There is a spectrum of colors in the rum family from crystal clear to molasses brown. This variety makes things interesting, but can also be confusing. "Light" rum in a drink recipe almost always means white/silver/clear. Appleton V/X and Reserve are very good mixers (some would say the Reserve is a sipper), but if you sub them in for a light rum, you will have a very different drink due to the deep flavor. If you can find drink recipes that call for gold or even dark Jamaican rum, those would be your best bet because the drinks were created to highlight this type of rum. Appleton has a nice website with lots of drink recipes on it here.

Share this post


Link to post
Share on other sites
Does Appleton V/X or Reserve count as a light rum?  I know its not white, but it doesn't seem to be a dark rum either.  Could it be used in a mojito or daquiri?

There is a spectrum of colors in the rum family from crystal clear to molasses brown. This variety makes things interesting, but can also be confusing. "Light" rum in a drink recipe almost always means white/silver/clear. Appleton V/X and Reserve are very good mixers (some would say the Reserve is a sipper), but if you sub them in for a light rum, you will have a very different drink due to the deep flavor. If you can find drink recipes that call for gold or even dark Jamaican rum, those would be your best bet because the drinks were created to highlight this type of rum. Appleton has a nice website with lots of drink recipes on it here.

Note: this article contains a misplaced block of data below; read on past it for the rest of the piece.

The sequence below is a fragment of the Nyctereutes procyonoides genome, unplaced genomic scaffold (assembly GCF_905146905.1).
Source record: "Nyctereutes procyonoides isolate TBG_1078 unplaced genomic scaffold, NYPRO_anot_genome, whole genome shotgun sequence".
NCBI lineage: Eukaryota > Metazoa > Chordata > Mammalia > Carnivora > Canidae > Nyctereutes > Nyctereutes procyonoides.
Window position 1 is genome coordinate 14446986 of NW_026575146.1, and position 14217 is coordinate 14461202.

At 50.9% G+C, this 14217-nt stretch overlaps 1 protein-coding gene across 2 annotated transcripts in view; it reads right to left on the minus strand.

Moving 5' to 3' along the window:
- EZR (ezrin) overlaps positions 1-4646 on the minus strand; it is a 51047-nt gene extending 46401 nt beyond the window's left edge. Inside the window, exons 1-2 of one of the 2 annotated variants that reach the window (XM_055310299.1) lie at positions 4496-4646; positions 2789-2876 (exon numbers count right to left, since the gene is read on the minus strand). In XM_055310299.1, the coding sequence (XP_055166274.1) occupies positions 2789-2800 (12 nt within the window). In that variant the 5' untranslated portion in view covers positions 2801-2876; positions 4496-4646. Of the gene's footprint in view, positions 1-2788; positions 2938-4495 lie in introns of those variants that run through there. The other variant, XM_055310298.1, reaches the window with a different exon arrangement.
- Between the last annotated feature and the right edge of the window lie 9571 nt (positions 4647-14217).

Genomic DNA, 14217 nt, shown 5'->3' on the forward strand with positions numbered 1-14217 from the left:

OK gotcha. Though its a different drink, is it necessarily a bad drink? Is a mojito made with Appleton inferior to one made with a white rum or just different?

Share this post


Link to post
Share on other sites

OK gotcha.  Though its a different drink, is it necessarily a bad drink?  Is a mojito made with Appleton inferior to one made with a white rum or just different?

It's different, and probably superior (to my palate at least). However, it doesn't look as nice.

Share this post


Link to post
Share on other sites
Sign in to follow this  

  • Recently Browsing   0 members

    No registered users viewing this page.

×
×
  • Create New...